By LeeWEpstein

February 10, 2020


Even more than the pipe, chillum or bong, the joint equal cannabis.  (Puff, puff, pass) is perhaps the best-known expression related to cannabis; what do you think they pull and spin? A joint, of course. Blunts should not be forgotten either, but they only appeared in the 1980s, whereas joints have been around much longer. Let’s take a moment to go over their history, and discuss the details of what makes a joint.

It all started with the world of rolling papers  

Before discussing joints, we must first examine where the concept of rolling plant matter into a leaf and smoking it comes from. Let’s go back to the 1600s when the tobacco trade was flourishing in Europe. Spanish aristocrats regularly smoked big cigars and threw away the ends when they had had enough. Peasants, wanting to indulge themselves, began to pick up the corks, decompose them and roll them up again with pieces of newspaper. That’s how the first cigarette was born. From then on, seeing the demand, the papermakers of Alcoy, Spain, began to produce white, clean rolling papers. Being a much more pleasant alternative to newspapers, these rolling papers quickly gained popularity.

Nowadays, whether Zig Zag, RAW, OCB or another brand, rolling papers come in different types and sizes. Many companies have produced longer and larger varieties to appeal to smokers. At the same time, the classic, shorter variety is not uncommon.

The rise of the joint

More than 200 years after the appearance of rolling sheets, the joint is finally born. like with its ancestors, it all started with the working class. In the 1850s, while observing farmworkers in Mexico, a pharmacist at the University of Guadalajara noticed them rolling cannabis mixed with tobacco for their cigarettes. This meant that the first “known” joint was technically a spliff, but we will discuss these details later.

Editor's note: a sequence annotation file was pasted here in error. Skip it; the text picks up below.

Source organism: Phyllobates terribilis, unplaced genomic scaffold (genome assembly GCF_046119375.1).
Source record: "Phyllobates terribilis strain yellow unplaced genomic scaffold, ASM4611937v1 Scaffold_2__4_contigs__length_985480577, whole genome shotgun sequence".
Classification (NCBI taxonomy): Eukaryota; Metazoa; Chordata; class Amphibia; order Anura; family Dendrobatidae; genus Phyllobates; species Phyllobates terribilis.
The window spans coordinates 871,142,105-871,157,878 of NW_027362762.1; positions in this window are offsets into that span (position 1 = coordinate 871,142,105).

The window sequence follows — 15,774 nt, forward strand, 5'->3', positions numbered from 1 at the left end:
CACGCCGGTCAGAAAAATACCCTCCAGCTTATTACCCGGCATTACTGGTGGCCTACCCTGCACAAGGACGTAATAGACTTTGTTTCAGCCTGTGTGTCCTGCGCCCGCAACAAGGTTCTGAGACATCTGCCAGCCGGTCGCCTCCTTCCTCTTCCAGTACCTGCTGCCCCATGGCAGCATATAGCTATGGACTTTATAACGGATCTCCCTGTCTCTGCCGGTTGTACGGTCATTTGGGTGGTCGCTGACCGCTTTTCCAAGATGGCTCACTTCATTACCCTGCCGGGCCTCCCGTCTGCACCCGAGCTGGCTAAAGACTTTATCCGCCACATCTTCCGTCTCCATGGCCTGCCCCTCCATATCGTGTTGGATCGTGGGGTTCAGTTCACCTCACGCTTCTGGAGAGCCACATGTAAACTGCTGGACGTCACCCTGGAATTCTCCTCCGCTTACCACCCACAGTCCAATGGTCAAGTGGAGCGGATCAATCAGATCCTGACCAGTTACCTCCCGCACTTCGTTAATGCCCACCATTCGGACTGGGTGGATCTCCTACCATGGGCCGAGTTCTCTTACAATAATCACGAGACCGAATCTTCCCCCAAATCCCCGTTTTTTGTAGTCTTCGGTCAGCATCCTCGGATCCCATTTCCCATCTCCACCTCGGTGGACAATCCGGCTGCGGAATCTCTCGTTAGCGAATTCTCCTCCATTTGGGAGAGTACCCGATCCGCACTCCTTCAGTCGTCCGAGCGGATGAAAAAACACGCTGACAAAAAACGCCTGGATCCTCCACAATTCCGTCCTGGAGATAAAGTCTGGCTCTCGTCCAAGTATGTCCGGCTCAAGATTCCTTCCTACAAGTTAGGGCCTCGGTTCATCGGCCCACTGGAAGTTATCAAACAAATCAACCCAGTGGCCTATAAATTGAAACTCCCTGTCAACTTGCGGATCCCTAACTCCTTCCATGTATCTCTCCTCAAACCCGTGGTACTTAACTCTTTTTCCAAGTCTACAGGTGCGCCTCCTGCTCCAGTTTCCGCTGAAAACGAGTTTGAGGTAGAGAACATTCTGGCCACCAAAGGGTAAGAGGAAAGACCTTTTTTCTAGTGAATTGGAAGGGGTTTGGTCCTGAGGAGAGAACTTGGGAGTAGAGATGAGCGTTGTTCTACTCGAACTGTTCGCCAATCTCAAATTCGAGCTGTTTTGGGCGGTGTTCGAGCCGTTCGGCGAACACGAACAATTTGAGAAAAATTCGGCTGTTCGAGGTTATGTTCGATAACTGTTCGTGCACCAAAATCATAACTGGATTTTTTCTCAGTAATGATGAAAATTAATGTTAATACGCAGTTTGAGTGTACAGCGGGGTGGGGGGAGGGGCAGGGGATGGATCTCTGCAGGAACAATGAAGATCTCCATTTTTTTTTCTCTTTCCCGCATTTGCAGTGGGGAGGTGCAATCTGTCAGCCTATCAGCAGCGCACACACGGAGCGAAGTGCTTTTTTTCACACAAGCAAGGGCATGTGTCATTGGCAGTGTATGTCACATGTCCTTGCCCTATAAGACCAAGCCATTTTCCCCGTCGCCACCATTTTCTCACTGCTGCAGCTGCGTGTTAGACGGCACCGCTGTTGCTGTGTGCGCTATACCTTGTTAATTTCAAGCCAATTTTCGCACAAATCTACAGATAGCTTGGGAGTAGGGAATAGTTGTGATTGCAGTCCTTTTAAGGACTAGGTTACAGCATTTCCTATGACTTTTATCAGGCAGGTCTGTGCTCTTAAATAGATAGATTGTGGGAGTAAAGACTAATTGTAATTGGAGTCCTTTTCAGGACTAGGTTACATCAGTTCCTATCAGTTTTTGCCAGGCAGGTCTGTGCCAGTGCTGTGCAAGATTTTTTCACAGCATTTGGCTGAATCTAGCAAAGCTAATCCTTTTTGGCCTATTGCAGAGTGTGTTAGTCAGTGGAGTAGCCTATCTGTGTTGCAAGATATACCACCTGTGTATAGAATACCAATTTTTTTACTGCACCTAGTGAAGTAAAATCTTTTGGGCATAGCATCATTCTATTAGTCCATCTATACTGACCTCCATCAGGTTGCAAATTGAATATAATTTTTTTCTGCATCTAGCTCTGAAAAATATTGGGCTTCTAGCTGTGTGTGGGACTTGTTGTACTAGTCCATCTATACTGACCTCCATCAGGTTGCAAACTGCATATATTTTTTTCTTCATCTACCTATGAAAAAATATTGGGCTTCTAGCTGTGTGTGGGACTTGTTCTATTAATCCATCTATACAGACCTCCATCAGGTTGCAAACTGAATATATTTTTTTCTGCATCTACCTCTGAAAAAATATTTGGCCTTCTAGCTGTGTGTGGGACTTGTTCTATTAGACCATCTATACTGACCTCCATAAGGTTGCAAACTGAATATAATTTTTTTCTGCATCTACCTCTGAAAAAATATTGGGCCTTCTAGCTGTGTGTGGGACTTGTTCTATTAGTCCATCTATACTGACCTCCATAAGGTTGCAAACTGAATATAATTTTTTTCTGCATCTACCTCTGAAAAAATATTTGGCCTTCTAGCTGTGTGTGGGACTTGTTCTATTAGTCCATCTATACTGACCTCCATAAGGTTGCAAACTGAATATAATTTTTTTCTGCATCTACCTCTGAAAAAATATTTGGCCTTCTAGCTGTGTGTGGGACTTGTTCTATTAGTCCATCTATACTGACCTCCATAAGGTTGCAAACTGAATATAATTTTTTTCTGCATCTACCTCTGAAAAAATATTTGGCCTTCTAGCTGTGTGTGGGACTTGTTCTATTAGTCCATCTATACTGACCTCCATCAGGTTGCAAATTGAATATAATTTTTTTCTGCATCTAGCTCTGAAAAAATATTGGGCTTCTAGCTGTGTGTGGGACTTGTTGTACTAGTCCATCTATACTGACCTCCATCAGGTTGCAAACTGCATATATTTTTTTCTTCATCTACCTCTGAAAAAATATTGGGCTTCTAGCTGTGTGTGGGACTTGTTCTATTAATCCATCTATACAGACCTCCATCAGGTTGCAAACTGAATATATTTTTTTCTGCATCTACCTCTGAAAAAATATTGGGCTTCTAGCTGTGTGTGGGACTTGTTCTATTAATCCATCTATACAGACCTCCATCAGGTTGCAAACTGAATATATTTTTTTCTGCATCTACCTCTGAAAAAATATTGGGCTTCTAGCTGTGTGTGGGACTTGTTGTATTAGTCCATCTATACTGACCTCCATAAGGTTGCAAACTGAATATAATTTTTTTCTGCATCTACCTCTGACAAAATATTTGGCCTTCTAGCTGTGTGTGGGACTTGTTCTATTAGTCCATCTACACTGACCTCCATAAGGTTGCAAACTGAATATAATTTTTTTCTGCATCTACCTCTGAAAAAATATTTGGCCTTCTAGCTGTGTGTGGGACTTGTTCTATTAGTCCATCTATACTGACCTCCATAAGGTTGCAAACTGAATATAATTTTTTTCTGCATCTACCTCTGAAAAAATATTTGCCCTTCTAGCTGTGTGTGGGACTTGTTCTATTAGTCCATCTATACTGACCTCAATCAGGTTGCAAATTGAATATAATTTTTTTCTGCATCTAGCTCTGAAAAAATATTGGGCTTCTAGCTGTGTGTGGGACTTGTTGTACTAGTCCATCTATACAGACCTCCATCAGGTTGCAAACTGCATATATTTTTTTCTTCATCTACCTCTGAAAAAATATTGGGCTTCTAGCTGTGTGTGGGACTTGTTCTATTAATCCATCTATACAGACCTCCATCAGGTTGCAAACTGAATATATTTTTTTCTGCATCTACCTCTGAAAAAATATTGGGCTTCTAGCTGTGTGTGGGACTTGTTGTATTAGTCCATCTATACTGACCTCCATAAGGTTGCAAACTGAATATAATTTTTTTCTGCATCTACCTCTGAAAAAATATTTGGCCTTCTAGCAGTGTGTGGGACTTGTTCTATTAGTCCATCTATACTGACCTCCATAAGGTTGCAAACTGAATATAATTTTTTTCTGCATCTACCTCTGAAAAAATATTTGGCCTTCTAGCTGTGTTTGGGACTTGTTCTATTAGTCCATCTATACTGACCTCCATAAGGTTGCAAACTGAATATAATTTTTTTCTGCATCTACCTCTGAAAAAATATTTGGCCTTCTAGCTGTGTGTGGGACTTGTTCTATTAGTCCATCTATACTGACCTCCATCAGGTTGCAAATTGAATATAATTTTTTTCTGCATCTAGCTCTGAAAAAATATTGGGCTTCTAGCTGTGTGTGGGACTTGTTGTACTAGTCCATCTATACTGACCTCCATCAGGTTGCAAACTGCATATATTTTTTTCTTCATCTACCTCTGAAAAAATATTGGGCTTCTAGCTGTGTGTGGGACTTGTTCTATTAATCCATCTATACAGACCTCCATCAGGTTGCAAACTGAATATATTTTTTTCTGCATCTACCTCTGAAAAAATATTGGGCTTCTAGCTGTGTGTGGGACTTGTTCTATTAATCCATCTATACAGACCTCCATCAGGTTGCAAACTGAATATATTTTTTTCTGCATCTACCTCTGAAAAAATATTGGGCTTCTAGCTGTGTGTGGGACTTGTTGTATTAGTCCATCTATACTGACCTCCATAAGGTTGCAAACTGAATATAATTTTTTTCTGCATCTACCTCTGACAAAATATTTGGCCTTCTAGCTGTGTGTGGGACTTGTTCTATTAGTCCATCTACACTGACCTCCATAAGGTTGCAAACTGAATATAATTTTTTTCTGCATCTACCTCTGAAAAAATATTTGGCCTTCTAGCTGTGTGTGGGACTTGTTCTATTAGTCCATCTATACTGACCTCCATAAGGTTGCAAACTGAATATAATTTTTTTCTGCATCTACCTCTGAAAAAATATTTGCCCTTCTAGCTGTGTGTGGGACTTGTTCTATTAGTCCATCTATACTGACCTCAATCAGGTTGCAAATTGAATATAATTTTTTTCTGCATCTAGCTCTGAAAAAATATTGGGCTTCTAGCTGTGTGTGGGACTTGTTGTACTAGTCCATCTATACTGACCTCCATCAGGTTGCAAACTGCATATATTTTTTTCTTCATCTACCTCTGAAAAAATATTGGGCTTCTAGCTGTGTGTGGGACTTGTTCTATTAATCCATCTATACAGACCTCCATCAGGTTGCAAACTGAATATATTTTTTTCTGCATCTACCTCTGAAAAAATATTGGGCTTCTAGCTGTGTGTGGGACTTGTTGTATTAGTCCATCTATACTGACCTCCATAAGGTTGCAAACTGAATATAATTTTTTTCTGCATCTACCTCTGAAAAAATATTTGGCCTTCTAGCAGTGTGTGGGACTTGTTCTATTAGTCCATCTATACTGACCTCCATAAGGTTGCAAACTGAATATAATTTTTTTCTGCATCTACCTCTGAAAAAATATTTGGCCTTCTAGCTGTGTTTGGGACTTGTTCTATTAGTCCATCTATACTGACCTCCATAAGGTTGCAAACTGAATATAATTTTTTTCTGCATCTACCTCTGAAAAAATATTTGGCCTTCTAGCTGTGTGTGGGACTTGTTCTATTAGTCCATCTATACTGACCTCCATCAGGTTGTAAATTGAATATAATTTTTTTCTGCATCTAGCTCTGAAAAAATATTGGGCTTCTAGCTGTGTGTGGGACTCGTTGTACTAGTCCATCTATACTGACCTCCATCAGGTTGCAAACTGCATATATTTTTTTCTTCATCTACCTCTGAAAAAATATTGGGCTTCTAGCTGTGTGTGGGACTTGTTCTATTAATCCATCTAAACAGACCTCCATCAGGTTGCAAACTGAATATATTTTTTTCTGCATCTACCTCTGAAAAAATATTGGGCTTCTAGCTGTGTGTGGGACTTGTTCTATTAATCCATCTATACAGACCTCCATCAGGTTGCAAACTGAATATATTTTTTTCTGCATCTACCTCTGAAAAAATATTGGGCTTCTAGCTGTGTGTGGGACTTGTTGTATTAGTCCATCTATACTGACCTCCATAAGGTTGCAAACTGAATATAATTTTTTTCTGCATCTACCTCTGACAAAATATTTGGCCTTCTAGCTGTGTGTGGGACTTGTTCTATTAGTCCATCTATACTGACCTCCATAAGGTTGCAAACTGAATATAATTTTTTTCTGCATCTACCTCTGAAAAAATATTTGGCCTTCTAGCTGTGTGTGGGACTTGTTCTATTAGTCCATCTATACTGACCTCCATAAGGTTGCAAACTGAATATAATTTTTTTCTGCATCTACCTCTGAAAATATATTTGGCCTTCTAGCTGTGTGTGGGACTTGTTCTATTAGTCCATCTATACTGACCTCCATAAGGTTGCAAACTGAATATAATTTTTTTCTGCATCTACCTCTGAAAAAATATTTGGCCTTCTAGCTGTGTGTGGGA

A few decades later, America saw the first joints marketed: Grimault Indian Cigarettes. They were touted as a way to relieve respiratory problems, being mixed with belladonna and potassium nitrate. Fortunately, these ingredients were not found in the type of joints that were widespread during Prohibition (1920-1933). Rather than relieving nausea, these joints were just for fun, becoming very popular among jazz musicians who were looking for effects without getting too bored. The joint became illegal soon after the end of alcohol prohibition, but that didn’t bury it at all. With the advent of the 1960s, it gained new popularity as a symbol of counter-culture and peaceful protest against the system. Some would say that it still represents those values today.

The difference between a joint and a spliff  

Now that we’ve talked about the history, you may be wondering why we differentiated between joints and spliffs earlier. For American readers (and some Europeans), the term “spliff” simply refers to a joint that contains both tobacco and cannabis. In the U.S., a joint that does not contain tobacco will be referred to as a joint. For those in the Caribbean where the term originated, as well as for those in most European countries, “spliff” is simply another term for a joint, with or without tobacco. If you wish to avoid tobacco, or if you are specifically looking for it, it will be important to keep these distinctions in mind.

The Cornerstone of modern cannabis

Being probably the most popular and accessible method of smoking, we would be remiss if we didn’t celebrate the joint. From the workers of the 19ᵉ century who rolled them in the fields to the modern companies who rolled them out in advance to buy them in dispensaries, the joint has had a long way to go to get to where it is today. Although vaporization has gained popularity recently, the price barrier is undeniable. Until companies can make safe and inexpensive vaporizers (and even then), joints will be part of the landscape. That said, the market can move anywhere in the next few decades. Nobody can predict which social or economic situations would arise.  Keeping this in mind, we can’t really predict which methods of consumption will triumph or be phased out.

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  • zortilo nrel
    Posted May 13, 2021 at 5:41 am 0Likes

    Good day! Do you use Twitter? I’d like to follow you if that would be ok. I’m absolutely enjoying your blog and look forward to new posts.

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